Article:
A transferable double exponential potential for condensed phase simulations of small molecules

06 March 2023, Version 1
This content is a preprint and has not undergone peer review at the time of posting.


The Lennard-Jones potential is the most widely-used function for the description of non-bonded interactions in transferable force fields for the condensed phase. This is not because it has an optimal functional form, but rather it is a legacy resulting from when computational expense was a major consideration and this potential was particularly convenient numerically. At present, it persists because the effort that would be required to re-write molecular modelling software and train new force fields has, until now, been prohibitive. Here, we present smirnoff-plugins as a flexible framework to extend the Open Force Field software stack to allow custom force field functional forms. We deploy smirnoff-plugins with the automated Open Force Field infrastructure to train a transferable, small molecule force field based on the recently-proposed double exponential functional form, on over 1000 experimental condensed phase properties. Extensive testing of the resulting force field shows improvements in transfer free energies, with acceptable conformational energetics, run times and convergence properties compared to state-of-the-art Lennard-Jones based force fields.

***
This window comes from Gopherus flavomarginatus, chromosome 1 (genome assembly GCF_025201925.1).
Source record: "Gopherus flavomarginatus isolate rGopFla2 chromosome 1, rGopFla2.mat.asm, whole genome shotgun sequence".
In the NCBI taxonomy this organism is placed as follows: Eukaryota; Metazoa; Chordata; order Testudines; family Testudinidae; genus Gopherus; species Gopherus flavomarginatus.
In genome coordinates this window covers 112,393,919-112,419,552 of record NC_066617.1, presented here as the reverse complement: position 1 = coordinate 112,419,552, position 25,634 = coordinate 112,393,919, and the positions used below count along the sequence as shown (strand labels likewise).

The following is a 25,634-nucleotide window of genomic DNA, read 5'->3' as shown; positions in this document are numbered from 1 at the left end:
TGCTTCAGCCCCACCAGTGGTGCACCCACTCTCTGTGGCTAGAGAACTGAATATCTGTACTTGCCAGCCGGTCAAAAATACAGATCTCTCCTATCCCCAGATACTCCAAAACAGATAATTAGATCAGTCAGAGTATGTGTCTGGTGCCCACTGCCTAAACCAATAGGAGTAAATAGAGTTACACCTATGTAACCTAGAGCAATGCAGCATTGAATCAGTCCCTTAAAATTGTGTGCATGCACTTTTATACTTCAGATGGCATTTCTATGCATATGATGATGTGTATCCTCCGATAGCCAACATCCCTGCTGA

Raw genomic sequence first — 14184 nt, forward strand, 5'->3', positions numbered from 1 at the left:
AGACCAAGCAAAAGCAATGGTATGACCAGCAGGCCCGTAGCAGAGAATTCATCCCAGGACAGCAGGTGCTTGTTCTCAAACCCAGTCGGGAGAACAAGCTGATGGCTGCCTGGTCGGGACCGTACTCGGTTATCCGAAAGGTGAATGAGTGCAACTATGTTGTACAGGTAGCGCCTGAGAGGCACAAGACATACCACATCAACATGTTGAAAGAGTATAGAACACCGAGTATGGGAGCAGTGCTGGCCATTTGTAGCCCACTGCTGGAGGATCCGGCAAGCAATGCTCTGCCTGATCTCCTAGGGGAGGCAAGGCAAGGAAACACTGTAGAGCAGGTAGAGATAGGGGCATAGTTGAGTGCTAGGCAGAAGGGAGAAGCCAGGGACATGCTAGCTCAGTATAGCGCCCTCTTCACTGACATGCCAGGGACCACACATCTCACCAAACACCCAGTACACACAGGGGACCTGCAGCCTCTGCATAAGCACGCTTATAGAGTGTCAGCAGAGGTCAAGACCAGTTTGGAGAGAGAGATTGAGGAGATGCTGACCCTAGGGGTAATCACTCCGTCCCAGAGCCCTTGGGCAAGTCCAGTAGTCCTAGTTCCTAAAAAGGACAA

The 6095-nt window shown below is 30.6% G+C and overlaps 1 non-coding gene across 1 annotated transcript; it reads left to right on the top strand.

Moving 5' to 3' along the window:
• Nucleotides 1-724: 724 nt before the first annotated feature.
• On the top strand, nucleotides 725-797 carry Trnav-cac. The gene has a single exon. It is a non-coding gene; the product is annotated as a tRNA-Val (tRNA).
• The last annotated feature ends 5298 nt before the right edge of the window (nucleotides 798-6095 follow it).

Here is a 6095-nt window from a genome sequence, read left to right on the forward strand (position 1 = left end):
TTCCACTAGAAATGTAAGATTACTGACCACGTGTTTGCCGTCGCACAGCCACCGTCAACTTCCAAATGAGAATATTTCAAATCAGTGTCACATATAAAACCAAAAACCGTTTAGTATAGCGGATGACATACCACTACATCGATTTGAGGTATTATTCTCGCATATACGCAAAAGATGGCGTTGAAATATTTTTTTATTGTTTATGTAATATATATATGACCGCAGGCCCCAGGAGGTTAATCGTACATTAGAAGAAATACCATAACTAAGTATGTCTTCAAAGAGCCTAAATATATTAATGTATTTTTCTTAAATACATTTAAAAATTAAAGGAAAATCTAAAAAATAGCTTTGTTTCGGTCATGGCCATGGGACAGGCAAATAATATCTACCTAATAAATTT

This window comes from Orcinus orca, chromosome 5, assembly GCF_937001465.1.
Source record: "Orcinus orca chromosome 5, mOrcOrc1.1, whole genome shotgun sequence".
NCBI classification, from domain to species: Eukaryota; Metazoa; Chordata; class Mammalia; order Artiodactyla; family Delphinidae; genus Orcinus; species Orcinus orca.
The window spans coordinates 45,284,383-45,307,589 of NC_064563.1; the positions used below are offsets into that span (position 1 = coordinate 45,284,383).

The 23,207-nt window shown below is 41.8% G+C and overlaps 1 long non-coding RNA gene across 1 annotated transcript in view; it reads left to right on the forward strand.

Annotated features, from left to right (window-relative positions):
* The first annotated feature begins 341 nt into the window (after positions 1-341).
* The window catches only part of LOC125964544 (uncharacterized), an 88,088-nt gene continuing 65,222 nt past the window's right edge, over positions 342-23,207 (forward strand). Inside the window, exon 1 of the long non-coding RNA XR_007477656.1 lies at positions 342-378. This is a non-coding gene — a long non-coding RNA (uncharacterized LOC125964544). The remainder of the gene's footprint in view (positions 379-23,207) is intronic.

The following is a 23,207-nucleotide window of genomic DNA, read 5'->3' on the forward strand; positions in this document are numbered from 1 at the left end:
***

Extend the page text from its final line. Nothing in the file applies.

Force field
Double exponential
Open source software
Open Force Field
Molecular mechanics
Free energy
Drug discovery

Supplementary materials

Supporting Information for: A transferable double exponential potential for condensed phase simulations of small molecules
Buckingham 6-8 potential information, change in force field parameters on optimisation, water model analysis, test set statistics, convergence data, computational details (PDF).


Comments are not moderated before they are posted, but they can be removed by the site moderators if they are found to be in contravention of our Commenting Policy [opens in a new tab] - please read this policy before you post. Comments should be used for scholarly discussion of the content in question. You can find more information about how to use the commenting feature here [opens in a new tab] .
This site is protected by reCAPTCHA and the Google Privacy Policy [opens in a new tab] and Terms of Service [opens in a new tab] apply.